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NIA reveals Lawrence Bishnoi's role in funding Khalistani movements in India, Thailand and Canada

According to the NIA, Lawrence Bishnoi and his associates have generated a huge amount of money primarily by the means of the sale of illegal liquor and extortion in India.

Reported By : Abhay Parashar Edited By : Aveek Banerjee
New Delhi
Published on: September 25, 2023 15:00 IST
Canada-based gangster Lawrence Bishnoi
Image Source : FILE Canada-based gangster Lawrence Bishnoi

In a major development, a probe by the National Investigation Agency (NIA) has revealed that gangster Lawrence Bishnoi funded Khalistani terror activities via a nexus of extortion and money laundering that involves India, Thailand and ultimately Canada.

This comes amid a diplomatic row between India and Canada over the death of Khalistani terrorist Hardeep Singh Nijjar, for whom Trudeau recently alleged the role of "Indian agents".

According to the investigation, Lawrence Bishnoi and his associates have generated a huge amount of money primarily by the means of the sale of illegal liquor and extortion. Furthermore, one of Bishnoi's associates named Manish Bhandari, who is currently living in Thailand and operates a hotel chain, is involved in laundering the money used to fund such activities.

The money was extorted from businessmen and liquor contractors in Punjab, Haryana, Delhi, Rajasthan and other states in India, reveals NIA's investigation. The money was sent to Bishnoi's close associates Brar and Satbir Singh alias Sam in Canada via money laundering. This money was used by Khalistani movements against India.

According to the agency, the money laundering scheme also involves Canadian Premier League, movies and bars. Much of the money is invested by Bishnoi's associates in agricultural land and properties on their families or relatives' names. The profit generated is used in perpetuating Khalistani terror activities against India.

The Khalistani groups reportedly recruit people in Punjab and other states through the use of social media. According to a chargesheet, large sums of money have been sent 13 times from Thailand to Canada between 2019 and 2021.

The NIA is making further efforts to block the financial network of pro-Khalistani activities, particularly in light of Trudeau's explosive allegations of "credible evidence" of India's involvement in Nijjar's killing.

Bishnoi's role in killing of Khalistani terrorist

It is worth mentioning that Lawrence Bishnoi's gang took the responsibility of killing another Khalistani terrorist and wanted gangster Sukhdool Singh alias Sukha Duneke in Canada.

On Thursday, Sukha was killed in a shootout. He is alleged to have escaped to Canada on the basis of forged documents. Bishnoi's gang said that Sukha was allegedly involved in the killings of several people associated with different gangs and that he was a drug addict who destroyed several lives.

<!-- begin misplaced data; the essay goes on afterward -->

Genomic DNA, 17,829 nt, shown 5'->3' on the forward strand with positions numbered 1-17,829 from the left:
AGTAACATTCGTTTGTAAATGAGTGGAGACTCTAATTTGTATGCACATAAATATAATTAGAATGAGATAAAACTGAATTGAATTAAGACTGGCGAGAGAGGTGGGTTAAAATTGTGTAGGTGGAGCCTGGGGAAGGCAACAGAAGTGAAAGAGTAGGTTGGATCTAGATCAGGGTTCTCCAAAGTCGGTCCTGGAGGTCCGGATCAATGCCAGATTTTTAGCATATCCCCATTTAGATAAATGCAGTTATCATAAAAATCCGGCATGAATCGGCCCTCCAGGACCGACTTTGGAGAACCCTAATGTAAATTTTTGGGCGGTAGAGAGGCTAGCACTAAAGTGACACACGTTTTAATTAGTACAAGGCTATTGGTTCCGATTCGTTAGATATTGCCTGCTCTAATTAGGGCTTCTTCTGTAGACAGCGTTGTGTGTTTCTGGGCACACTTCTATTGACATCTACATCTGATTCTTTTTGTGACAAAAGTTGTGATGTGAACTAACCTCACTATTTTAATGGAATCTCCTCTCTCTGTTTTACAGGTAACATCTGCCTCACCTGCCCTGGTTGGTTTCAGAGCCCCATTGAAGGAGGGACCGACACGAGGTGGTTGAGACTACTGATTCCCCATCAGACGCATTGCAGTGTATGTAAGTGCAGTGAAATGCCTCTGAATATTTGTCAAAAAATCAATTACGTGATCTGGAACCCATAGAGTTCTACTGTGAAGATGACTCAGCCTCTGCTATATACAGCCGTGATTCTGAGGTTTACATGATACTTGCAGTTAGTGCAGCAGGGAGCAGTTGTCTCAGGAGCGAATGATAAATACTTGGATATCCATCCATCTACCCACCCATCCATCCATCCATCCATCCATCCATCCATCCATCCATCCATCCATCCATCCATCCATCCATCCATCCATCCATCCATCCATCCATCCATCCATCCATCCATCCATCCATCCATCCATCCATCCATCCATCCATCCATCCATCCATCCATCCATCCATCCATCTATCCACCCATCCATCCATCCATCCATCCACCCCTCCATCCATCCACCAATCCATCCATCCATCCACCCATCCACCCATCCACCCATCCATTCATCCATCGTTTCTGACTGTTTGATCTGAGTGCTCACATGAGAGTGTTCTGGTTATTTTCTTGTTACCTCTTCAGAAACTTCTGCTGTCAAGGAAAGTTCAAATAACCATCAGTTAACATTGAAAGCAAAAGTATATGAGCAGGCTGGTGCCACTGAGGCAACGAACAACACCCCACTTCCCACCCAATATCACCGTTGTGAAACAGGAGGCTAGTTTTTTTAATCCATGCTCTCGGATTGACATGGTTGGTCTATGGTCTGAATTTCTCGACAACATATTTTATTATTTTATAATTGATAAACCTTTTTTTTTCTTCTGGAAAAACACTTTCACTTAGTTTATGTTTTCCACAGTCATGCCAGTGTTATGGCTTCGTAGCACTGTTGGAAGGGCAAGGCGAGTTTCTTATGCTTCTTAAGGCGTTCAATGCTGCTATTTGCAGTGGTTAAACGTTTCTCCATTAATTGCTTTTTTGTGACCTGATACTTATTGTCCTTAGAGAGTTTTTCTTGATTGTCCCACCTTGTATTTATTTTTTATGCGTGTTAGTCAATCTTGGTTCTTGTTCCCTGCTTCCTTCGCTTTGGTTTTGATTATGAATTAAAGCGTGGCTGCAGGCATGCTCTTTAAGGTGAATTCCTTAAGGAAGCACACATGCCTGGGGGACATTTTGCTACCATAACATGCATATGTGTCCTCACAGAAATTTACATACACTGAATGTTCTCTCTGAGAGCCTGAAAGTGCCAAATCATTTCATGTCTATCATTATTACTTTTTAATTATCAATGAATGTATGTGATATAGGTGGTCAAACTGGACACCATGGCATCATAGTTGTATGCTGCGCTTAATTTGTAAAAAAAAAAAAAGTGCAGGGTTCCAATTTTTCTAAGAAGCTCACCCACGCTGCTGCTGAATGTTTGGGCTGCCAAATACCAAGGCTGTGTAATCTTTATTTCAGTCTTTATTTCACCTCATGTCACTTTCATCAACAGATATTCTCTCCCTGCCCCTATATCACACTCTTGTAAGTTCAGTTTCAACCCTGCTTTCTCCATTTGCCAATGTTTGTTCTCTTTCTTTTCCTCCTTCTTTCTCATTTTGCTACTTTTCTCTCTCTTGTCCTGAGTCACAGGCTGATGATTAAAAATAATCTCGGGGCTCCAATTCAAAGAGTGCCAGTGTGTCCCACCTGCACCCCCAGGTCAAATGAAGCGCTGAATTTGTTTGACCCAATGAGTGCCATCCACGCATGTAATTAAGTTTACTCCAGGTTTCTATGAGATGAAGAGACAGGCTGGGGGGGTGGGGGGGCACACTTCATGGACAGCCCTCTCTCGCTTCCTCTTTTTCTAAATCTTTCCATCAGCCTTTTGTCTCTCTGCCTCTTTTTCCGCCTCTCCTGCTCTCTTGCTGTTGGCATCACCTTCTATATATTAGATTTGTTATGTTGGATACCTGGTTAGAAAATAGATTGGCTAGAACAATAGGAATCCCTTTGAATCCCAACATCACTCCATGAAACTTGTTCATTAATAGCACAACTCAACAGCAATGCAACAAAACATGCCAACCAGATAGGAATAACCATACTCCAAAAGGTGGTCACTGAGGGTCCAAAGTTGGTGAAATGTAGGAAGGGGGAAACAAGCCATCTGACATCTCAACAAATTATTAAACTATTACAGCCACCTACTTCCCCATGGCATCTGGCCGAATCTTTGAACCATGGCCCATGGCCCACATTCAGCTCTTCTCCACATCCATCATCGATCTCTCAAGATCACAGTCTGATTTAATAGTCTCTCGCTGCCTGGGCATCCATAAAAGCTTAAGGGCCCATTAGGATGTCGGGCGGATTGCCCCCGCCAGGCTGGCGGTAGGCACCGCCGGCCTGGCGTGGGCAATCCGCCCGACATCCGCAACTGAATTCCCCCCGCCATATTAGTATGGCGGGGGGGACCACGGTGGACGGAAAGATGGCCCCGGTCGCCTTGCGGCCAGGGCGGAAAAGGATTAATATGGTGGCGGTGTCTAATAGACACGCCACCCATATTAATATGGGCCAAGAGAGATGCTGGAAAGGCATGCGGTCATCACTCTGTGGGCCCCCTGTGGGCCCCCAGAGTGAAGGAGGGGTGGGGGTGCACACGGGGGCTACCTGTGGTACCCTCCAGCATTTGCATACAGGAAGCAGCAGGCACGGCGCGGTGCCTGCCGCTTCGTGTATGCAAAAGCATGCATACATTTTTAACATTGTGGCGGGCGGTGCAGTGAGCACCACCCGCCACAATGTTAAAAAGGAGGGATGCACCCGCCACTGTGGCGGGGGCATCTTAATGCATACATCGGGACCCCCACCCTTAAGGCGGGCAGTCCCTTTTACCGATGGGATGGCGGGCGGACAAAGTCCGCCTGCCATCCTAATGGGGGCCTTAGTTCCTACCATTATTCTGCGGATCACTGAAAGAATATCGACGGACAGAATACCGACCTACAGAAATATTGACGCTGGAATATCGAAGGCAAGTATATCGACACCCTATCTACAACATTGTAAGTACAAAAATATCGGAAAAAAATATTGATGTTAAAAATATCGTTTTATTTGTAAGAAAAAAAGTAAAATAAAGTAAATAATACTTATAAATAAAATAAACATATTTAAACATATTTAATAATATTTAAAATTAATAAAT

His killing came less than 24 hours after the NIA issued a list of wanted criminals who were either residing in India or fled. 

NIA takes action against Gurpatwant Pannu

Meanwhile, the NIA also confiscated the property of pro-Khalistan organisation Sikhs for Justice's (SFJ) terrorist Gurpatwant Singh Pannu in Chandigarh and Amritsar. According to NIA, now Pannu has no right to the property and is now with the government.

Multiple agencies have filed cases against Pannun who has been declared as an "individual terrorist" under the fourth schedule of UAPA (Unlawful Activities Prevention Amendment Act).

Canada-based Pannu, the chief of Sikhs for Justice, an outlawed organisation in India, was designated as a wanted terrorist in 2020. He is facing more than 20 criminal cases in Punjab. He has repeatedly threatened several Indian leaders including PM Modi, Union Home Minister Amit Shah and External Affairs Minister Dr S Jaishankar.

The Centre by its July 10, 2019 notification had declared SFJ unlawful association and had banned it for five years, saying the group's primary objective was to establish an "independent and sovereign country" in Punjab and it openly espouses the cause of Khalistan and in that process, challenges the sovereignty and territorial integrity of India. This was later upheld by an Unlawful Activities (Prevention) Act tribunal. 

India-Canada diplomatic row

ndia-Canada relations nosedived to the lowest point after Trudeau's allegations in Canadian Parliament of "potential" involvement of Indian agents in the killing of Nijjar, who was gunned down in British Columbia's Surrey on June 18.

India angrily rejected the Canadian PM's allegations as "absurd" and "motivated" and expelled a senior Canadian diplomat in a tit-for-tat move to a similar move by Ottawa. India also temporarily suspended visa services for Canadian nationals in view of "security threats" and called for a reduction of Canadian diplomats in New Delhi. 

India also advised all its nationals in Canada and those contemplating travelling there to exercise "utmost caution" in view of growing anti-India activities and "politically-condoned" hate crimes. The diplomatic standoff between both countries has laid uncertainties over trade relations, as India and Canada recorded a burgeoning bilateral trade for the past few years.

ALSO READ | Canadian Defence Minister calls relations with India "important" amid row over Khalistan terrorist's killing

 

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